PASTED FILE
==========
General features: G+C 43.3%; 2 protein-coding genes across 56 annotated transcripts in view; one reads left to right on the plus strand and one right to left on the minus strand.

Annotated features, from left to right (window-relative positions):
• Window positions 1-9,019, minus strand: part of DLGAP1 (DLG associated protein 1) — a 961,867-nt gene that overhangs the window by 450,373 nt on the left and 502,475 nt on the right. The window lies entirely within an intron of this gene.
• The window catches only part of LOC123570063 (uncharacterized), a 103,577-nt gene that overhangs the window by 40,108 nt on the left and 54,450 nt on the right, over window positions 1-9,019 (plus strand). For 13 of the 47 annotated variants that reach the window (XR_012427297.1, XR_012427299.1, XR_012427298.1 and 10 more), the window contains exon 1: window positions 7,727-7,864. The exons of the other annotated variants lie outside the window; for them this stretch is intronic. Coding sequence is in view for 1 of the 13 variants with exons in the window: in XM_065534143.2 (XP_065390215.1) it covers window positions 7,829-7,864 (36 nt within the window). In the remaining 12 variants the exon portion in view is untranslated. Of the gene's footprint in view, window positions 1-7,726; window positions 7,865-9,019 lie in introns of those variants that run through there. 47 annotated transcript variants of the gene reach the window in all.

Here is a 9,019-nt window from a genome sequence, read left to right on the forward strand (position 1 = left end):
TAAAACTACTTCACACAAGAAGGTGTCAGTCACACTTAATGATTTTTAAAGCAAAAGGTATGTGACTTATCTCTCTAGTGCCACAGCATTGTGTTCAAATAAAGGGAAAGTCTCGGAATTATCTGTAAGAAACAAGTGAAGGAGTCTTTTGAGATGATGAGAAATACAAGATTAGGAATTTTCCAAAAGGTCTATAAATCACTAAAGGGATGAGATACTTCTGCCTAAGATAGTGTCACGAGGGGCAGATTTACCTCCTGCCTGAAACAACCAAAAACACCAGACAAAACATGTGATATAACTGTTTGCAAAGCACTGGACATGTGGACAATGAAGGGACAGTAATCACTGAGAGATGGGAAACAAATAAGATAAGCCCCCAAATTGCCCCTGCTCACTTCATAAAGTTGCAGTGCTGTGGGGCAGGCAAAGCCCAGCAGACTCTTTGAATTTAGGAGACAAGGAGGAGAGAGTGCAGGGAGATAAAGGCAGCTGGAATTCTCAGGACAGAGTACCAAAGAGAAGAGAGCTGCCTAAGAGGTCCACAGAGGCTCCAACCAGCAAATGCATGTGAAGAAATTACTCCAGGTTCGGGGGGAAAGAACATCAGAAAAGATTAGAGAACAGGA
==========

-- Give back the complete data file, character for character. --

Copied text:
General features: G+C 43.3%; 2 protein-coding genes across 56 annotated transcripts in view; one reads left to right on the plus strand and one right to left on the minus strand.

Annotated features, from left to right (window-relative positions):
• Window positions 1-9,019, minus strand: part of DLGAP1 (DLG associated protein 1) — a 961,867-nt gene that overhangs the window by 450,373 nt on the left and 502,475 nt on the right. The window lies entirely within an intron of this gene.
• The window catches only part of LOC123570063 (uncharacterized), a 103,577-nt gene that overhangs the window by 40,108 nt on the left and 54,450 nt on the right, over window positions 1-9,019 (plus strand). For 13 of the 47 annotated variants that reach the window (XR_012427297.1, XR_012427299.1, XR_012427298.1 and 10 more), the window contains exon 1: window positions 7,727-7,864. The exons of the other annotated variants lie outside the window; for them this stretch is intronic. Coding sequence is in view for 1 of the 13 variants with exons in the window: in XM_065534143.2 (XP_065390215.1) it covers window positions 7,829-7,864 (36 nt within the window). In the remaining 12 variants the exon portion in view is untranslated. Of the gene's footprint in view, window positions 1-7,726; window positions 7,865-9,019 lie in introns of those variants that run through there. 47 annotated transcript variants of the gene reach the window in all.

Here is a 9,019-nt window from a genome sequence, read left to right on the forward strand (position 1 = left end):
TAAAACTACTTCACACAAGAAGGTGTCAGTCACACTTAATGATTTTTAAAGCAAAAGGTATGTGACTTATCTCTCTAGTGCCACAGCATTGTGTTCAAATAAAGGGAAAGTCTCGGAATTATCTGTAAGAAACAAGTGAAGGAGTCTTTTGAGATGATGAGAAATACAAGATTAGGAATTTTCCAAAAGGTCTATAAATCACTAAAGGGATGAGATACTTCTGCCTAAGATAGTGTCACGAGGGGCAGATTTACCTCCTGCCTGAAACAACCAAAAACACCAGACAAAACATGTGATATAACTGTTTGCAAAGCACTGGACATGTGGACAATGAAGGGACAGTAATCACTGAGAGATGGGAAACAAATAAGATAAGCCCCCAAATTGCCCCTGCTCACTTCATAAAGTTGCAGTGCTGTGGGGCAGGCAAAGCCCAGCAGACTCTTTGAATTTAGGAGACAAGGAGGAGAGAGTGCAGGGAGATAAAGGCAGCTGGAATTCTCAGGACAGAGTACCAAAGAGAAGAGAGCTGCCTAAGAGGTCCACAGAGGCTCCAACCAGCAAATGCATGTGAAGAAATTACTCCAGGTTCGGGGGGAAAGAACATCAGAAAAGATTAGAGAACAGGA